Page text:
KYIV, Ukraine — Russian officials said Tuesday that a counterterrorism operation has expelled saboteurs from the Belgorod region, which borders Ukraine, after militias made up of Russians fighting on Ukraine’s side in the war mounted an attack on a border post and targeted a building of the Federal Security Service, or FSB.
The governor of Belgorod, Vyacheslav Gladkov, said Tuesday that one woman died while being evacuated during the attack and eight others were injured.
One of the militia groups, the Legion of Free Russia, insisted on Tuesday evening that its fighters had not been expelled and were still in control of some Russian territory. Russia’s Defense Ministry said Tuesday afternoon that security forces killed 70 fighters and destroyed four infantry vehicles and five pickup trucks.
Neither the Legion of Free Russia’s claim nor the Defense Ministry’s statement could be independently verified, and many details about the incident were unclear, although a video verified by The Washington Post showed two heavily damaged U.S.-made Humvees on the Russian side of a border station. It is unclear if the militias used them or if Ukrainian forces provided them to the group. The United States has sent more than 2,000 Humvees to Ukraine. A Pentagon spokesperson did not immediately respond to a request for comment.
Kremlin spokesman Dmitry Peskov said Monday that the cross-border attack was an attempt by Ukraine to distract attention from Russia’s seizure of Bakhmut, the long-embattled city in eastern Ukraine that Russia claimed this week to have finally captured.
After previous incidents, including drone strikes and an armed incursion in the western Bryansk region, Russian President Vladimir Putin ordered officials to tighten security in regions adjacent to Ukraine, but the new attack shows that Russia is still unable to protect the border zone. Prior security failures drew harsh criticism from Russian hard-liners.
The Legion of Free Russia and a second militia called the Russian Volunteer Corps are composed of ethnic Russian fighters, including Russian citizens, who oppose Putin and say they are working to “liberate” their homeland. Some members of the groups are known to be Russian neo-Nazis or to harbor other extremist views.
The leader of the Russian Volunteer Corps, Denis Kapustin, for example, is a former mixed martial arts fighter with ties to white-nationalist groups throughout Europe.
The groups, which nominally operate under Ukraine’s military intelligence wing, published dark, grainy videos purportedly filmed during the nighttime raid in the early hours of Monday, with fighters standing next to road signs in the Belgorod region. The Post could not immediately verify the authenticity of the videos.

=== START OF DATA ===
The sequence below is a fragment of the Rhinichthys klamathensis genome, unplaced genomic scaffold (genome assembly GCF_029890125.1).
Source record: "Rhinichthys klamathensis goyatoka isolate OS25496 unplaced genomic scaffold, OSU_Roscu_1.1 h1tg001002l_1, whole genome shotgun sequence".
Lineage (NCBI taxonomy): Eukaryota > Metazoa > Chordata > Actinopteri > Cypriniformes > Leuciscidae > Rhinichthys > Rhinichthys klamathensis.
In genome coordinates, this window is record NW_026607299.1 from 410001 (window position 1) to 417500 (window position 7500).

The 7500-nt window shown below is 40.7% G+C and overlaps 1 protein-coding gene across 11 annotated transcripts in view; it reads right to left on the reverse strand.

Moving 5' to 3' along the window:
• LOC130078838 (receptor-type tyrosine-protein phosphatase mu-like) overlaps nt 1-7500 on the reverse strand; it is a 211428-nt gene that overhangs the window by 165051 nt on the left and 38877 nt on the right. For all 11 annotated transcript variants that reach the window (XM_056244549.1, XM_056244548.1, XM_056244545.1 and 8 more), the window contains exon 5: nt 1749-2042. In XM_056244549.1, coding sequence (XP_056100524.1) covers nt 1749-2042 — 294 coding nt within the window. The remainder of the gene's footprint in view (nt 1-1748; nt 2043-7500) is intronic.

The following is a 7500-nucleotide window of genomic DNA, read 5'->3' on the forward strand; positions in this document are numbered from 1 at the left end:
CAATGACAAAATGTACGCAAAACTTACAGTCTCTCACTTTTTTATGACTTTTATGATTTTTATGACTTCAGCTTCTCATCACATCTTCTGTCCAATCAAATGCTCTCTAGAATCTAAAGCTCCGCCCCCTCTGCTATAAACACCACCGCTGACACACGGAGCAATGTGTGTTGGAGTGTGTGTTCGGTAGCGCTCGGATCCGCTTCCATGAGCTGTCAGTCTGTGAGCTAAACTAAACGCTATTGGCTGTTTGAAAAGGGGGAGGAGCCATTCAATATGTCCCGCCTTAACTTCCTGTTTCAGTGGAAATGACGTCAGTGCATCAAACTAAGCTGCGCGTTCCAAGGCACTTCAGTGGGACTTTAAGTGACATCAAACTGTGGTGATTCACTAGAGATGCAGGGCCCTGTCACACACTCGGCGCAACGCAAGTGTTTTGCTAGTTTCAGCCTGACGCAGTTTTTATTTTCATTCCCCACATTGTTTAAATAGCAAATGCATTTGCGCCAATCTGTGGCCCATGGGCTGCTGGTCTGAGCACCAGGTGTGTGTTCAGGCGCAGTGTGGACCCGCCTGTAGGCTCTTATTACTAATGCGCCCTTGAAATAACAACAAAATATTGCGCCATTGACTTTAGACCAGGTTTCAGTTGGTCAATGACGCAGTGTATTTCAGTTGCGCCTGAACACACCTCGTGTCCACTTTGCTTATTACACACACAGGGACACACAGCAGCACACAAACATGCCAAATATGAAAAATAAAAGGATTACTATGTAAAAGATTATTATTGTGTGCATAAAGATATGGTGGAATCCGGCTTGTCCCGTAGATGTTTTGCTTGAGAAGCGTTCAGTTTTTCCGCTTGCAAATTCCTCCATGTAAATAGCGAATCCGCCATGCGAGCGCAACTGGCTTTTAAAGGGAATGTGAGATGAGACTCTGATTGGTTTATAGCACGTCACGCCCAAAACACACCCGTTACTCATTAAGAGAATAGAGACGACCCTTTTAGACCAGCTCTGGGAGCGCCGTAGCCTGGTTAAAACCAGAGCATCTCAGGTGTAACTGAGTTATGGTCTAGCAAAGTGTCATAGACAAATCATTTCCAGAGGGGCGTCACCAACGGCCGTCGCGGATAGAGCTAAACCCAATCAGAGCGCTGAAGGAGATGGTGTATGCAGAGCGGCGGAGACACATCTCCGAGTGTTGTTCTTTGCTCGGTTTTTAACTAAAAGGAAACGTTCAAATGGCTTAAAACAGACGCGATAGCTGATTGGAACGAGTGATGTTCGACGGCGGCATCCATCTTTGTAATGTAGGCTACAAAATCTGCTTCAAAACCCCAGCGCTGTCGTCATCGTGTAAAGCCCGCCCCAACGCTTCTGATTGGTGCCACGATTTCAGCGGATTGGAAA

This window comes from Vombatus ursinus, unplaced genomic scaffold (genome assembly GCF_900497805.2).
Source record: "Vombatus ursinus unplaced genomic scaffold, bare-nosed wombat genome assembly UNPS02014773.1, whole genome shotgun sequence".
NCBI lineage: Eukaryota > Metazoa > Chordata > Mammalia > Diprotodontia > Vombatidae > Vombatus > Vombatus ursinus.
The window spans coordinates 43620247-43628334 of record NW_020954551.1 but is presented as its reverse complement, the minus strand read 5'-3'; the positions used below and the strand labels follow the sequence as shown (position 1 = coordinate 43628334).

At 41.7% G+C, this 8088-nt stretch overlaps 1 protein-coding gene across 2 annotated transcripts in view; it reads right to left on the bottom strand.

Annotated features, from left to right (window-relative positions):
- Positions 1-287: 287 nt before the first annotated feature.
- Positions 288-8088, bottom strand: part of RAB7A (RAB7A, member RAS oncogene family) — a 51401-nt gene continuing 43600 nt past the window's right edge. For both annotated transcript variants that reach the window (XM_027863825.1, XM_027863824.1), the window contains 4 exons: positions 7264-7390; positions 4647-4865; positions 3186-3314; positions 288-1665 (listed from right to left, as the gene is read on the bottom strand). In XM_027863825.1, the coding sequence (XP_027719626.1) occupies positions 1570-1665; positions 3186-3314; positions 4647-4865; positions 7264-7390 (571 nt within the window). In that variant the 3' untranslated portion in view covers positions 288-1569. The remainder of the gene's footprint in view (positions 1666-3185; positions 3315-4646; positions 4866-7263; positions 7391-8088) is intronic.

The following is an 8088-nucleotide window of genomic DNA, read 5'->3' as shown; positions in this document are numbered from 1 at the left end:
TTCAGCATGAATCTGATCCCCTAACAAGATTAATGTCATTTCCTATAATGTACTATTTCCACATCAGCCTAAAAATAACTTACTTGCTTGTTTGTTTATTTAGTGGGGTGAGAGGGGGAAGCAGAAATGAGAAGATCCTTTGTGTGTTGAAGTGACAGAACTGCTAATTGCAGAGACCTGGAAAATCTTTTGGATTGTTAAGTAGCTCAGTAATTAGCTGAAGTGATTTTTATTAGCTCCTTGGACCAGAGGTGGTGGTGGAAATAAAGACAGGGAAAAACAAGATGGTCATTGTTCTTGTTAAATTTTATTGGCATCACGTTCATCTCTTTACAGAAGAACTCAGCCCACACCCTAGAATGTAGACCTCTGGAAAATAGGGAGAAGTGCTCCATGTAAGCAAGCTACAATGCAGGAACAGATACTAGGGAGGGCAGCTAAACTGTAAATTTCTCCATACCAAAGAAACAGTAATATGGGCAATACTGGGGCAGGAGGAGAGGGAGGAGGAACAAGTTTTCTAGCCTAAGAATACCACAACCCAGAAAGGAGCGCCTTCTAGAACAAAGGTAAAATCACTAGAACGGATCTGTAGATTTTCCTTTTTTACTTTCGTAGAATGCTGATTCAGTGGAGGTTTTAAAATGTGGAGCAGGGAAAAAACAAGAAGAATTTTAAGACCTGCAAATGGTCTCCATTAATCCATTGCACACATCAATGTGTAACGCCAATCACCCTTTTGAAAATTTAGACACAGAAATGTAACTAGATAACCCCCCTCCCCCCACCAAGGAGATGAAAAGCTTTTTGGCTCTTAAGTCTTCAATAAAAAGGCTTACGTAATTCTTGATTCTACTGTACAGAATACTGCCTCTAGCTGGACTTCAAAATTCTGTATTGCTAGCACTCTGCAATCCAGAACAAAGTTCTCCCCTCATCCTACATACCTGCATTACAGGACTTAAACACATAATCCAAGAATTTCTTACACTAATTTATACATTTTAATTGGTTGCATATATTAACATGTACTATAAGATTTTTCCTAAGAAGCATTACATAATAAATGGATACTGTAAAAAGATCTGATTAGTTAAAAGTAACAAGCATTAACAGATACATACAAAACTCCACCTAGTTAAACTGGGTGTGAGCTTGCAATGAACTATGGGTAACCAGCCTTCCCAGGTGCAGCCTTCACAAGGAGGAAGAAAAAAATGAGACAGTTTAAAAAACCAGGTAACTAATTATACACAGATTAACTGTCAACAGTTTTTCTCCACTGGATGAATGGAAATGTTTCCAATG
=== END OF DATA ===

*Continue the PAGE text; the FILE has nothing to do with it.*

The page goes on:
In one, a voice can be heard saying, “The fighters of the RDK have once again crossed the border,” using the Russian initials of the Russian Volunteer Corps. “Russia will soon be free.”
Mykhailo Podolyak, an adviser to Ukrainian President Volodymyr Zelensky, denied any direct involvement by Kyiv and said the armed groups were acting on their own. On Twitter, Podolyak said Ukraine is watching the events “with interest and studying the situation” — a common response by the government to attacks on Russian territory.
Videos published on Russian social media claimed to show explosions in the region on Monday, including the attack at a Russian border post.
Ilya Ponomarev, a former member of the State Duma, Russia’s lower house of parliament, who is a founder of the Free Russia Legion, said the main thrust of the attack was through the Kozinka checkpoint into the Grayvoron district of Belgorod. Ponomarev said the groups had also carried out attacks into Russia’s Bryansk region, near Ukraine’s border with Belarus and at another point further south.
“Seven villages are now under control … which stretch across around 40 kilometers [25 miles] of Russian territory,” Ponomarev said in a voice message responding to questions from The Post. Ponomarev said that a drone attack was carried out on the FSB and Interior Ministry buildings in the city of Belgorod, the regional capital.
Ponomarev said that the two groups comprised five battalions and were part of the International Legion, a formation of foreign fighters under the command of Ukraine’s military intelligence. But Ponomarev insisted that the cross-border attack was planned and conducted by the Russians alone and that no Ukrainian soldiers were involved. His assertions about the seven villages and other details of the attacks could not be independently confirmed.
The Post verified some of the footage from the Belgorod region, including three videos of what appears to be the saboteur group at Russia’s Kozinka border crossing. Altogether, the videos — shot at different times and in different locations — confirmed reports that an attack had taken place and caused damage in the border area.